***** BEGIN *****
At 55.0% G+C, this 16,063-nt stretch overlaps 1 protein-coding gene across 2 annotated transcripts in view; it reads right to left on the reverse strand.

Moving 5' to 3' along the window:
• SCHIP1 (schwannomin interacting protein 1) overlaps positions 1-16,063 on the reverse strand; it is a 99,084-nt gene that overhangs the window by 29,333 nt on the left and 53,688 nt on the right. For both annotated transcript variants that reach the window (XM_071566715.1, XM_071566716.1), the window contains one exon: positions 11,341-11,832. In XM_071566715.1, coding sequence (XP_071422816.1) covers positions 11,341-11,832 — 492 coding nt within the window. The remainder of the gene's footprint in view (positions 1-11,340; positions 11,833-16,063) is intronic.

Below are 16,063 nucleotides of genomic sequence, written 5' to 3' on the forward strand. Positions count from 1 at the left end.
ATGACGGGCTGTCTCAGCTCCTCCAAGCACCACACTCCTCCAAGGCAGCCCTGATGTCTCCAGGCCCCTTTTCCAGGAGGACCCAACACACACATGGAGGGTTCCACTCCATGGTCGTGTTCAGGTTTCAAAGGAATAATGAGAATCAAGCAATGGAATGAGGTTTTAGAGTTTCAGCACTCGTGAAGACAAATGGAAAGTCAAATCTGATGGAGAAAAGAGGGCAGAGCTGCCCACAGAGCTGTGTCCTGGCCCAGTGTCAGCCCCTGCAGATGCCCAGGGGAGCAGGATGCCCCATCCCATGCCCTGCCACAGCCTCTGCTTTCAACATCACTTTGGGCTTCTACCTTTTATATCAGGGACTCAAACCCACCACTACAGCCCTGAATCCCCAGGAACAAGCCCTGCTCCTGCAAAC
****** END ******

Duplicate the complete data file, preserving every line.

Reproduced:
At 55.0% G+C, this 16,063-nt stretch overlaps 1 protein-coding gene across 2 annotated transcripts in view; it reads right to left on the reverse strand.

Moving 5' to 3' along the window:
• SCHIP1 (schwannomin interacting protein 1) overlaps positions 1-16,063 on the reverse strand; it is a 99,084-nt gene that overhangs the window by 29,333 nt on the left and 53,688 nt on the right. For both annotated transcript variants that reach the window (XM_071566715.1, XM_071566716.1), the window contains one exon: positions 11,341-11,832. In XM_071566715.1, coding sequence (XP_071422816.1) covers positions 11,341-11,832 — 492 coding nt within the window. The remainder of the gene's footprint in view (positions 1-11,340; positions 11,833-16,063) is intronic.

Below are 16,063 nucleotides of genomic sequence, written 5' to 3' on the forward strand. Positions count from 1 at the left end.
ATGACGGGCTGTCTCAGCTCCTCCAAGCACCACACTCCTCCAAGGCAGCCCTGATGTCTCCAGGCCCCTTTTCCAGGAGGACCCAACACACACATGGAGGGTTCCACTCCATGGTCGTGTTCAGGTTTCAAAGGAATAATGAGAATCAAGCAATGGAATGAGGTTTTAGAGTTTCAGCACTCGTGAAGACAAATGGAAAGTCAAATCTGATGGAGAAAAGAGGGCAGAGCTGCCCACAGAGCTGTGTCCTGGCCCAGTGTCAGCCCCTGCAGATGCCCAGGGGAGCAGGATGCCCCATCCCATGCCCTGCCACAGCCTCTGCTTTCAACATCACTTTGGGCTTCTACCTTTTATATCAGGGACTCAAACCCACCACTACAGCCCTGAATCCCCAGGAACAAGCCCTGCTCCTGCAAAC